On the suicide front, there was some really bad news and a shred of good news on the front page of my local newspaper last week. The bad news: 154 active duty, American troops killed themselves during the first 155 days of this year. That’s nearly one suicide every day. What this means is that more troops are dying of suicide than bullets or IEDs.

The shred of good news is that this story ran on the front page of our local newspaper – above the fold. Even Aljazeera ran it as the lead story on its homepage. Unfortunately, the New York Times, Washington Post and Los Angeles Times did not run the story on their front pages.

But at least some editors around the country thought it was important enough news to get on the front page. Which is really good news.

Newspapers generally don’t cover suicides unless the suicide has inconvenienced our lives, has a high rubber-necking score or you are famous. I know this is morbid, but I have been a journalist for 30 years and I know about these things.

For example, if someone jumps from a highway overpass during rush hour causing a massive traffic jam – that is news. Or person shoots himself at the local shopping mall – that’s news. When famed NFL linebacker Junior Seau puts a gun to his chest and pulls the trigger – that’s news.

On the police scanner in the newsroom, a suicide often comes across as a signal 7 – dead person – which causes the cop reporter to pause. If the signal 7 becomes a signal 32 – suicide – it’s back to work. We might check out the address of the police call to make sure the person isn’t notable but otherwise, that’s it. Newspapers do this to respect the family. Suicide is a painful, private matter.

The unintentional consequence of this policy is that the prevalence of suicide is misrepresented. Out of sight, out of mind. It also perpetuates the stigma of suicide as  a dirty little secret that should be discussed in a whisper. I have known people who have killed themselves. The last thing a grieving family needs is an article about the suicide in the paper.

As someone who has gone public with her two suicide attempts, I also understand the stigma and prevalence of suicide. You cannot imagine how many people have confided in me that they have planned their own suicide or even tried to “do it.”

So, for me, an article on the front page about suicide, especially suicide in the military, was good news. Robert Burns, the Associated Press reporter who wrote the story, did a brilliant job of conveying the seriousness of suicides in the military by juxtaposing the number of military suicides this year – 154 – to the number of days that had passed this year – 155. That’s nearly one suicide every day – a statistic that has far more impact than merely saying there have been 154 suicides in the first five months of 2012.

Juxtapose the number of military suicides, 154, to the number of combat deaths during the same time – about 50 percent more – and you get a very accurate picture of how serious the problem is. If the numbers don’t convince you, Burns reminds readers of the recent controversy involving Major General Dana Pittard, who wrote in his blog in January that a  soldier considering suicide should “act like an adult.”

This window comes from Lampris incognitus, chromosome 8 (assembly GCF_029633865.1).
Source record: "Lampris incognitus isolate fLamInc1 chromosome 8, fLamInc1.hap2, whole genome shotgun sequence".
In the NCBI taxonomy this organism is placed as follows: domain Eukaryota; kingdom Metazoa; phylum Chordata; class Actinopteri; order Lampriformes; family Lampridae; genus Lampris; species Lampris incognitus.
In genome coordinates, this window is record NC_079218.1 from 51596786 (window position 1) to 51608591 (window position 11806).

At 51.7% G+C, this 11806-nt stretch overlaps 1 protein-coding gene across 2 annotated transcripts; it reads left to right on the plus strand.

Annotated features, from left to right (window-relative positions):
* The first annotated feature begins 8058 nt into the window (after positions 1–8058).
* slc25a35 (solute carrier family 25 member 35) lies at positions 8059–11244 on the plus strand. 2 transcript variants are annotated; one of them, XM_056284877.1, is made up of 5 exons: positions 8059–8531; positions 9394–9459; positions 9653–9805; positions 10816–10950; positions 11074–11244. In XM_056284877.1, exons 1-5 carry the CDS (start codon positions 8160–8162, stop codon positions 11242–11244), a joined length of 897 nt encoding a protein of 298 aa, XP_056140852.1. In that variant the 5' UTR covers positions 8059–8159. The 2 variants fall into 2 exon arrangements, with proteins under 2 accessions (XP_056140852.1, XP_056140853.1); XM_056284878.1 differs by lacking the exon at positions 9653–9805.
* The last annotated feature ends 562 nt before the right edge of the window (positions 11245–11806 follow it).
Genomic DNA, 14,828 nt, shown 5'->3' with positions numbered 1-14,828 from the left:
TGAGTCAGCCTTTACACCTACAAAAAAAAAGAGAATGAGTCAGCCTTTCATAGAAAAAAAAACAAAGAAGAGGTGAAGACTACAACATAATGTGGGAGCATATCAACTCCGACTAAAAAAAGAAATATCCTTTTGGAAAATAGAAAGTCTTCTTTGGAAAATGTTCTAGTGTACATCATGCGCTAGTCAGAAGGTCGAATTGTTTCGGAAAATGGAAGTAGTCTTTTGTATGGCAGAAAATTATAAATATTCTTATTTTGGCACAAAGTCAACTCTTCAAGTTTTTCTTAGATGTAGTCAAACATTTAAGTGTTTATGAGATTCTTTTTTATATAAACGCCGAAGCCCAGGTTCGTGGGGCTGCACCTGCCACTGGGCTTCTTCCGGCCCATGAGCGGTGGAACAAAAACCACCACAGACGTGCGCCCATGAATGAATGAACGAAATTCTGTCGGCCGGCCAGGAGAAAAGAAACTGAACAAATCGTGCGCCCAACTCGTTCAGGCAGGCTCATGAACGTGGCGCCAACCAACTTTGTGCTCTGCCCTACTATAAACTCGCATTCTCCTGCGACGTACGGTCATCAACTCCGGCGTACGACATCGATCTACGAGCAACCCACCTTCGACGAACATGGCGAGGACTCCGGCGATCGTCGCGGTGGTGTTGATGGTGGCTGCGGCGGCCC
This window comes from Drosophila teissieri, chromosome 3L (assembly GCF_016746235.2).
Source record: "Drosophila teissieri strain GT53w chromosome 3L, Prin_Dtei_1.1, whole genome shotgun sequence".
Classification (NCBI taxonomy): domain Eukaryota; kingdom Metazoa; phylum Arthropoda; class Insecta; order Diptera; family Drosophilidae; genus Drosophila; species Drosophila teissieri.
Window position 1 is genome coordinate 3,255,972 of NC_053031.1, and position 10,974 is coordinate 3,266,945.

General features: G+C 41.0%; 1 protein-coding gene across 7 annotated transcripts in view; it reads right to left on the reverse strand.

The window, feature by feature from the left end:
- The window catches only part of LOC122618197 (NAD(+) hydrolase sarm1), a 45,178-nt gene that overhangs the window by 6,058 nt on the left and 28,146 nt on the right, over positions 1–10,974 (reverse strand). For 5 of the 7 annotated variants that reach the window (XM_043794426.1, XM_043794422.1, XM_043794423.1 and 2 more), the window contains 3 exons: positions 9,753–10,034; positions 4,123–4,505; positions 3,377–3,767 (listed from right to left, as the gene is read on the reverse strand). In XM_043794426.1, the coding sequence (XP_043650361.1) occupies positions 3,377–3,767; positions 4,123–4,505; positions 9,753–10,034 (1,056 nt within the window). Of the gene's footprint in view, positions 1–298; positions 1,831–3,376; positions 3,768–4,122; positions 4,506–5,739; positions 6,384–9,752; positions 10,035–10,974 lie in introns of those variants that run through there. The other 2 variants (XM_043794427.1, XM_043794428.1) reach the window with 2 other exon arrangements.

“I have now come to the conclusion that suicide is an absolutely selfish act. Soldiers who commit suicide leave their families, their buddies and their units to literally clean up their mess. There is nothing noble about suicide. I care about each and every one of our Soldiers, family members and civilians at Fort Bliss. I know there are a lot of people hurting out there, especially with the future Army personnel cuts on the horizon. If you are hurting mentally or emotionally, then seek and get help; but don’t resort to taking your own life. I am personally fed up with Soldiers who are choosing to take their own lives so that others can clean up their mess. Be an adult, act like an adult, and deal with your real-life problems like the rest of us. SEEK HELP!

Burns did a great job of giving the story perspective. A few editors around the country gave it great play on the front page. As for Major General Dana Pittard, his comments drew a public rebuke from the Army, including Army Martin Dempsey, commander of the Joint Chiefs of Staft who said he disagrees with Pittard “in the strongest possible terms.”

On June 6th, when the suicide statistics cited in Burns’ story were released, Pittard blogged again about suicide. This time, with a little more compassion:

“We must all continue to do what we can to reduce the perceived stigma that seeking behavioral health care will negatively affect a Soldier’s career. It takes an amazing amount of courage and strength to take the first step; individuals should be encouraged and commended, not condemned. My family and I sought help and received behavioral health care a few years ago – it was very beneficial to us.

Keep looking after each other and stepping up to help your battle buddies. Leaders, continue your intrusive, yet caring, leadership style. We have had lots of successful cases of Soldiers intervening to save their buddies from suicide. We have now gone more than 60 days without a preventable Soldier death. Keep up the great work!”

 


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    Last reviewed: 15 Jun 2012

APA Reference
Stapleton, C. (2012). Suicides in the Military – A Daily Dilemma. Psych Central. Retrieved on November 26, 2014, from http://blogs.psychcentral.com/depression/2012/06/suicides-in-the-military-a-daily-dilemma/

 

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